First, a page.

Kaspersky’slatest report,Social credits and security: embracing the world of ratings,has
uncovered that 18% of consumers surveyedhave experienced issues accessing financial
servicesbecause ofan assessment of their social media information by scoring systems.
While such social scoring systems have become more widespread and are already implemented in many countries and industry sectors, their creation requiresmore attention,
as they may lead to negative consequences.
Nearly all of the services we use online for almost every aspect of our life – from social
networks to bank accounts – are data-driven to make people’s lives easier. With personal
information, including social media activity, organizations can offer their current and
potential customerscustomized services and providea more seamless experience. However,
such behavioral assessment also leadsto social credit scorings based on automated
algorithms that may impact our personal lives.Consumers have shared examples of such
experiences within the Kaspersky’s report “Social credits and security: embracing the world
According to the findings, 18% of consumers have experienced issues in getting loans or
mortgages because of information collected about them from their social media account,with 25-34 year-olds (32%) that most rely on these services, being the most
affected. While there are existingand well known regulations for credit scoring based on financial behavior, there is no framework people are publicly aware of when it comes to the
systems that collect personal information from our online profiles.
Kaspersky’s report suggest that people are ready to share sensitive private data to secure
better rates and discounts, and to receive special services. At the same time, a significant number of consumers remain vigilant with how they use social media, and some may not
consider letting organizations peek into their personal lives. For instance, a quarter (26%)
of respondents said they would not share their profile just so they could fast track through
credit card background checks.A slightly lower percentage group is not comfortable with sharing this kind of personal information in order to secure a place in a top school for a
child (20%) or a better flat for rent (18%).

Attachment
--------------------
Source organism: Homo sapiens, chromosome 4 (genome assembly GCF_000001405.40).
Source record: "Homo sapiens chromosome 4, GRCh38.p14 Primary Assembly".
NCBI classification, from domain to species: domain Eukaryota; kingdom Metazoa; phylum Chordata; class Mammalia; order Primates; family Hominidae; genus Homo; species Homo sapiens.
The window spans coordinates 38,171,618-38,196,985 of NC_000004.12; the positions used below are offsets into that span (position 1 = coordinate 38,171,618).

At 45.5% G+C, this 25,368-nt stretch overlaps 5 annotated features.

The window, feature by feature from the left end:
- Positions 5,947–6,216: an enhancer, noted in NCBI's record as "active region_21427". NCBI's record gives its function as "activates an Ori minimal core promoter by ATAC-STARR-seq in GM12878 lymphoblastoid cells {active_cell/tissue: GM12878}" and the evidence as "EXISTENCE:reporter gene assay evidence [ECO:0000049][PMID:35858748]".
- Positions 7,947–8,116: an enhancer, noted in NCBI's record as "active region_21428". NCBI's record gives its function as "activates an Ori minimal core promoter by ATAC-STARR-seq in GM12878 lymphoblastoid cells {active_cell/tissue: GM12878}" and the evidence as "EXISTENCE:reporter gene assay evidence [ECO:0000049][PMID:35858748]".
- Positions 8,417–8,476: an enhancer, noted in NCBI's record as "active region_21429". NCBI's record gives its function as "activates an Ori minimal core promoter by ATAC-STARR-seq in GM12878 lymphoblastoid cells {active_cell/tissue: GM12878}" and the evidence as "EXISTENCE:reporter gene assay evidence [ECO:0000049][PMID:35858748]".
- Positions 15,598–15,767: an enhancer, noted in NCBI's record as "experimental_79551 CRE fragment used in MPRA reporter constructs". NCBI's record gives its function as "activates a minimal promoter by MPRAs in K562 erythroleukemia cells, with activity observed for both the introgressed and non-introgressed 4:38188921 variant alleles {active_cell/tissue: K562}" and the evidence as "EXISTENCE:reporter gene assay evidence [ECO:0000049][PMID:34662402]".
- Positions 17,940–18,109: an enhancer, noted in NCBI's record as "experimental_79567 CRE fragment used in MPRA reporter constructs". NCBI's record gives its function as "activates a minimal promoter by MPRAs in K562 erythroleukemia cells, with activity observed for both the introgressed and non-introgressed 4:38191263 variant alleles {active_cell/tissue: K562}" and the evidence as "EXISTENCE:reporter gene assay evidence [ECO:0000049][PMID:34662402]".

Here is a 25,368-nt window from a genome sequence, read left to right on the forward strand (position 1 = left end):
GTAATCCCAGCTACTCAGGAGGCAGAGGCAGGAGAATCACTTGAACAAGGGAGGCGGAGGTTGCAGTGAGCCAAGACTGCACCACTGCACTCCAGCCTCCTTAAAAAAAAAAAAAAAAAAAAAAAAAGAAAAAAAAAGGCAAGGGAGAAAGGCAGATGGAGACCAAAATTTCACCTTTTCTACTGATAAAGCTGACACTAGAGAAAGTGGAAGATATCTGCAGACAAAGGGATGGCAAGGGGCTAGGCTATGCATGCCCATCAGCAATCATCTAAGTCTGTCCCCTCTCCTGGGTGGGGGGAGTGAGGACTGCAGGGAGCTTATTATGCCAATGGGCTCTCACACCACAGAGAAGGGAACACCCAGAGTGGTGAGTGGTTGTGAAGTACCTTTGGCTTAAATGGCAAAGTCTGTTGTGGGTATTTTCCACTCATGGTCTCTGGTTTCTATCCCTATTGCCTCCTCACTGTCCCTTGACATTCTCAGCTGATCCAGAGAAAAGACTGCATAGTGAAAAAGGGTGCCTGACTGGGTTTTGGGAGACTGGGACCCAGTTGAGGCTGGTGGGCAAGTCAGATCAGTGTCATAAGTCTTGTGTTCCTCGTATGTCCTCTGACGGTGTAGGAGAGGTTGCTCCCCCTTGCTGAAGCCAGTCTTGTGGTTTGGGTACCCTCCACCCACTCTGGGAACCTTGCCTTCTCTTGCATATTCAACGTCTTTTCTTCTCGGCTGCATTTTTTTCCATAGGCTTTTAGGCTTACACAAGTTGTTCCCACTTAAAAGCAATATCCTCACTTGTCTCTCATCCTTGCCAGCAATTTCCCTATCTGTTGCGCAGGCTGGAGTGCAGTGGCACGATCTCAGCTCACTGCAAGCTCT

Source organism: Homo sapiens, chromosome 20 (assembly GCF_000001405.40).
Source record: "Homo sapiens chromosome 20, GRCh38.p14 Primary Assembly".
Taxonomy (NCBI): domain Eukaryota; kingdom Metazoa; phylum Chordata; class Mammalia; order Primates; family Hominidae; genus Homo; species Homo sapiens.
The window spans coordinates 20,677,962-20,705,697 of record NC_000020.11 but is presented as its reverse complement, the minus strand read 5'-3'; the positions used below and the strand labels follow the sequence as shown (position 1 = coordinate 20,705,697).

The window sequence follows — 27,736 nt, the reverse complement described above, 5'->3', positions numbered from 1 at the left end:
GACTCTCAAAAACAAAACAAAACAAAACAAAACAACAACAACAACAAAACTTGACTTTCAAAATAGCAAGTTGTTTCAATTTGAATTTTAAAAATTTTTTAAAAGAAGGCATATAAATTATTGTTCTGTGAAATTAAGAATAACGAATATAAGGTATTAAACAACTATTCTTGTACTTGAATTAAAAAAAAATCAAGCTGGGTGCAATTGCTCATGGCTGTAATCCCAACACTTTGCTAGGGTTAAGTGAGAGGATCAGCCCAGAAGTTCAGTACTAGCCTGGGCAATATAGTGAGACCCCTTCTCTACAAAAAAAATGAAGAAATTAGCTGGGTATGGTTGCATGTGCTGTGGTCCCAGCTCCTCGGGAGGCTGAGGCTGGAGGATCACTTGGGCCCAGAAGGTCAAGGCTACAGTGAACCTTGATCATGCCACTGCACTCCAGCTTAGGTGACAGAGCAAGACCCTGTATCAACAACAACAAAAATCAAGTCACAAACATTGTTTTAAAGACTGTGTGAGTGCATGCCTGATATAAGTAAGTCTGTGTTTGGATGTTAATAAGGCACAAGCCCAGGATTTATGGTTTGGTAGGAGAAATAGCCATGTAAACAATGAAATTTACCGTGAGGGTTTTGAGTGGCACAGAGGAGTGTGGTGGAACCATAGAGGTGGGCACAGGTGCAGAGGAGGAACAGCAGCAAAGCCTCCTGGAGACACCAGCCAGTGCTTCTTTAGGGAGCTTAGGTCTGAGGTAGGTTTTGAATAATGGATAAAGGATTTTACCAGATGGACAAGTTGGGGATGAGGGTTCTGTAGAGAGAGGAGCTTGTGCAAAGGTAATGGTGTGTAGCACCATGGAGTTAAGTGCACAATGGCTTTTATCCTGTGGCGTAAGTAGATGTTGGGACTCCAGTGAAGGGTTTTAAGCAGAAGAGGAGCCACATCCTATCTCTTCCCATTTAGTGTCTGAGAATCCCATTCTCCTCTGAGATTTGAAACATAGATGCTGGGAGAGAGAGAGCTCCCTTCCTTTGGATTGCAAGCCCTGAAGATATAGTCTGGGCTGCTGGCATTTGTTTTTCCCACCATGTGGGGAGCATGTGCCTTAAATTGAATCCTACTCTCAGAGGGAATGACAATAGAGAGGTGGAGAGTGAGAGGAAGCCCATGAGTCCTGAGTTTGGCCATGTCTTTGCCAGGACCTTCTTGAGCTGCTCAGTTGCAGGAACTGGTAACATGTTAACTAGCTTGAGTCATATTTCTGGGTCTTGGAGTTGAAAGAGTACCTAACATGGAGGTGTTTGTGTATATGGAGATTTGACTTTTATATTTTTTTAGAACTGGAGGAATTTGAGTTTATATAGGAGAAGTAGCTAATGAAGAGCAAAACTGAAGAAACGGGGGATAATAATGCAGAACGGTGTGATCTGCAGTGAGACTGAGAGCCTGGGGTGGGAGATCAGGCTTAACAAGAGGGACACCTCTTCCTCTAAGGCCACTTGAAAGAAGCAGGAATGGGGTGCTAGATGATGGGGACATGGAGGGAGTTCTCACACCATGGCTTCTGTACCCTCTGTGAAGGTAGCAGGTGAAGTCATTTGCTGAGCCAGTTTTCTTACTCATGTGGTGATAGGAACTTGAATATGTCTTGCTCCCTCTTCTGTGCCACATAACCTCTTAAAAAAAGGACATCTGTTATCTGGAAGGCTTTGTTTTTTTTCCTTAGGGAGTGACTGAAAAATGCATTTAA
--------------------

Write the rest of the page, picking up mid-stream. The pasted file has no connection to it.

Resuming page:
“In today’s digital world a social scoring system will soon grow more widespread, becoming
not just a choice but an integral part of multiple services. However, the Kaspersky global survey highlights that there is a significant number of those who don’t want to share their
private information in order to secure any deals. Their opinion cannot be ignored, and as developers create AI algorithms into social ratings, the interests of all should be
considered, as well as questions of trust and transparency should be addressed.” comments Marco Preuss, Director of Kaspersky’s Global Research and Analysis Team in Europe.
While businesses try to benefit from technology and consumer data in new ways, consumers are also considering which organizations can be trusted with their data – as the
cyber threat landscape continues to widen and protecting personal data can be a big challenge. Kaspersky has found that consumers are relying more on medical operators, banks or insurance companies in questions of their data, rather than governments.Thus,
only 19% of respondents said they do not trust these companies or services to store their personal data, while a quarter (24%) of consumers say they do not trust the government.
ProfessorChengyi Lin, Affiliate Professor of Strategy at INSEAD, comments: “The main
objective of a social scoring system is to measure and improve trust – in both the digital and physical worlds. At the same time, the system will require trust from the public to
function. Depending on the economic, social and cultural context, the level of overall trust, trust in various entities and trust in the digital world vary country by country. Therefore, the decision on whether to design and implement a social scoring system, at least in the
short term, is likely to reside with each country. Beyond the obvious concerns on data privacy and security, the decision needs to carefully consider what trade-offs that society is willing to make, who the society is willing to entrust to design and operate the system, and
how the system will be implemented and governed.”
While sharing personal information online Kaspersky advises consumers to take the following steps to protect their privacy:
• Be conscious of what personal information you share online and who has an access to
your personal accounts. You can use Kaspersky’s Privacy Check service to explore how to change the privacy settings for your online services to take control of your personal data.
• Sharing behavior has its benefits but only with the theright services. An online survey may give you a discount off your favorite brand, but this may lead to a company learning
more than you wanted them to know. Remain vigilant about your online activities.
• Use a reliable security solution for comprehensive protection from a wide range of
threats, such as Kaspersky Total Security to protect online privacy. For instance, the Do Not Track feature prevents the loading of tracking elements that monitor your actions on
websites and collect information about you.
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